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“My friend is a professional lifter…or bodybuilder or something…and he has messed his back up so many times he can’t even workout anymore.”

“I bet you workout a lot, huh? My son’s friend…he has arms THIS big [holding hands so far apart that they would be the size of Branch Warren’s quads].  He’s a lot bigger than you.”

“You bench like three-fiddy?  Yeah, when I was, you know, BIG [arms go out to the side to show how big they used to be], I could bench 500…on an INCLINE.”

I live in a small town outside of the Denver Metro area, up the canyon in the mountains.  It is amazing to me how many people know someone bigger or stronger than me and yet the population of the town is roughly 9000. Now, that is not to say that there aren’t people larger than I am or stronger than I am in my town — there probably are. However, I find it difficult to believe that there are THAT many people, considering I hear comments like the above quite  frequently. Either that, or there are three people in a town of 9000 that are bigger and stronger than me and every single person I come into contact with knows these same three people. I am thinking that this probably isn’t the case.

RECENT: Training to Fix Muscle Imbalances

This happens to a lot of people that are more muscular or stronger than the average person — certainly not just me.  A lot of people bitch, piss and moan about it, complaining that others just want to “take away their hard work” or something similarly stupid.  As if the people you meet either at the grocery store, gas station, or post office are all so insecure that they are trying to one-up you. I don’t think so. There is a far more logical reason if you can put aside your fragile ego for a minute to look a little deeper.


I get tired of the stories, sometimes, too; I get it. However, I have never once felt like someone was trying to one-up me as much as I feel that people simply want to find a common thread with you and this allows them to make conversation. Muscular people obviously stand out and they want to relate to you. Your look is appealing to them and they might even secretly think they wish they looked like you, too. They want to “be your friend” or speak to you — not exactly a bad thing when you look at it this way.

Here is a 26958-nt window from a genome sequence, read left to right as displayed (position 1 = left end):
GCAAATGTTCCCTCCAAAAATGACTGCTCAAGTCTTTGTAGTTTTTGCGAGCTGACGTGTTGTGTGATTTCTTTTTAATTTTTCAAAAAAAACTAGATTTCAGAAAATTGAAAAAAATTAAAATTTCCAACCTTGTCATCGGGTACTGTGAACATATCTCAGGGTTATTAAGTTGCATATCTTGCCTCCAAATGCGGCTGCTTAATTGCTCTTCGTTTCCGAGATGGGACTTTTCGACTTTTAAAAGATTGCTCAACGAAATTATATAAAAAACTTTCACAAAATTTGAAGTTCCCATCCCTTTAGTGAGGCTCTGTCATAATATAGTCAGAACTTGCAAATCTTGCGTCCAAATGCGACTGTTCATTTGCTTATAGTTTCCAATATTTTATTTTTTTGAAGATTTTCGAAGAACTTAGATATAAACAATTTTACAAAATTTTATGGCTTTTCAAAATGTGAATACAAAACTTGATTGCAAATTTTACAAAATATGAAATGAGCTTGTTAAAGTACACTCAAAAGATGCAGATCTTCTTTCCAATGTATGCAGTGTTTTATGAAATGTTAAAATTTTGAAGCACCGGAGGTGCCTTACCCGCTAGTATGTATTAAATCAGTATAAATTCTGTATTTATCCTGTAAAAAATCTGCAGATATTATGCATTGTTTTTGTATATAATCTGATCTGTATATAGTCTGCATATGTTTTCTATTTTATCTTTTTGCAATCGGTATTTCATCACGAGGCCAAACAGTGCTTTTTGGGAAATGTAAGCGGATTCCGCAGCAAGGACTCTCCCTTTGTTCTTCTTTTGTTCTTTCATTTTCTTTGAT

I get more nods from twenty-year olds than I do anyone else. I am smart enough to know that twenty-year olds don’t find too many things appealing about someone my age, but if they are interested in wanting to have bigger muscles, I am all of a sudden a “cool” guy and they show that by nodding. The nod is subtle but it is essentially the same thing as someone asking what we feel are stupid questions or even lying about how big their friend’s arms are. It is simply a connection they are making in response to something they like about your appearance.

A Letter to the Haters: What You Can Learn from Bodybuilders

I think if more people could get away from their ego just a little bit, they would see this for what it is. The next time someone tells an outlandish story and you know that it is complete bullshit, go along with it anyway; smile and give them some conversation.  Responding in this fashion won't be an admittance that someone else is larger or stronger than you. Why? Because the person they are talking about doesn’t exist. Both of you know that but neither of you knows that the OTHER one doesn’t know. Make sense?

Just know that you are cool enough to someone else that they are willing to embellish (read: lie) to make conversation with you. Take it as a compliment. There might come a day when no one wants to not only lie to you, but a day when no one even wants to talk to you. Just Sayin’.

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